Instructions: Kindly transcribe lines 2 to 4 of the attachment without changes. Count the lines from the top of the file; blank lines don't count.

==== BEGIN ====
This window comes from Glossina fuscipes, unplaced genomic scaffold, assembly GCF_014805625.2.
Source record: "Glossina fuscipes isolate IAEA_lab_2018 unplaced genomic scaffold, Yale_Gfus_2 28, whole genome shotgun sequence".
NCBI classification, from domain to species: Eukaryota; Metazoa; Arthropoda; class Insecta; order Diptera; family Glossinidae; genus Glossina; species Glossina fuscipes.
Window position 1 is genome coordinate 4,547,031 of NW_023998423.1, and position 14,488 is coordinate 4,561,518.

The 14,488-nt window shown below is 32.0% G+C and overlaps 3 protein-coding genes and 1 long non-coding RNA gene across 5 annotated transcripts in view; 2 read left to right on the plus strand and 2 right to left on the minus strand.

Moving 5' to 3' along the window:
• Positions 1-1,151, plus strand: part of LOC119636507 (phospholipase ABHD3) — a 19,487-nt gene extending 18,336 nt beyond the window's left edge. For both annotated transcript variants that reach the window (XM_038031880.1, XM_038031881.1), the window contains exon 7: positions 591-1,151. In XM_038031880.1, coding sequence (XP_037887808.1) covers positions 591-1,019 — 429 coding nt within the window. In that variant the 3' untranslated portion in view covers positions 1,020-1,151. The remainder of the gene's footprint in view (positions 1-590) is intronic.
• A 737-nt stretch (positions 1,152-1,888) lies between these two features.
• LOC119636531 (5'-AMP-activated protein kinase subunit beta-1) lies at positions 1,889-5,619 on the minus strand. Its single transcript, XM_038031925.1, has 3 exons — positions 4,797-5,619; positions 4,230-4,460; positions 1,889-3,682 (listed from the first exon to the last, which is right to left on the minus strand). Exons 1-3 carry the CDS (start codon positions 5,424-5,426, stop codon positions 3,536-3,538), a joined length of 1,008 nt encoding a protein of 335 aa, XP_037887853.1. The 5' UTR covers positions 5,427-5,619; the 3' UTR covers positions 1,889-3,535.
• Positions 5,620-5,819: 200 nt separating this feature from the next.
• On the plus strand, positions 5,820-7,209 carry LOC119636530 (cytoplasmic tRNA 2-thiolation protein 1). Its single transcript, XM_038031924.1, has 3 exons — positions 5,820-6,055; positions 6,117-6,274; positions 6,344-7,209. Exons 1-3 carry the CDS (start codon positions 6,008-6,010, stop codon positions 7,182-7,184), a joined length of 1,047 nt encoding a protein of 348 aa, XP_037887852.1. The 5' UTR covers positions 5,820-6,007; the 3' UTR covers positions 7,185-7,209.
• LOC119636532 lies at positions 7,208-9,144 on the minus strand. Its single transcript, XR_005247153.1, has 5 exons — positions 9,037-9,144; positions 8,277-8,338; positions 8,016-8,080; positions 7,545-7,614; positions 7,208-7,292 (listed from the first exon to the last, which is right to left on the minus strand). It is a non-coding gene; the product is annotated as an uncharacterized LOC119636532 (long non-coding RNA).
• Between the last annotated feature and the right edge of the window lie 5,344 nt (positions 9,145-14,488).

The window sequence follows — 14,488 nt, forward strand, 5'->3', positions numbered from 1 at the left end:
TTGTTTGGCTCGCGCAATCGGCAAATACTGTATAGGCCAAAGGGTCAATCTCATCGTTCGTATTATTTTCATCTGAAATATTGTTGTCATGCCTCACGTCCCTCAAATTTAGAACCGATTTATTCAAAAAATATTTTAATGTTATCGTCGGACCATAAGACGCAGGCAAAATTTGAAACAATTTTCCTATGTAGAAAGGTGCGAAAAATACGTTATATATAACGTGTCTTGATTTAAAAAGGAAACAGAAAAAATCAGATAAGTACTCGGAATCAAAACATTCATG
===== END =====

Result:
Source record: "Glossina fuscipes isolate IAEA_lab_2018 unplaced genomic scaffold, Yale_Gfus_2 28, whole genome shotgun sequence".
NCBI classification, from domain to species: Eukaryota; Metazoa; Arthropoda; class Insecta; order Diptera; family Glossinidae; genus Glossina; species Glossina fuscipes.
Window position 1 is genome coordinate 4,547,031 of NW_023998423.1, and position 14,488 is coordinate 4,561,518.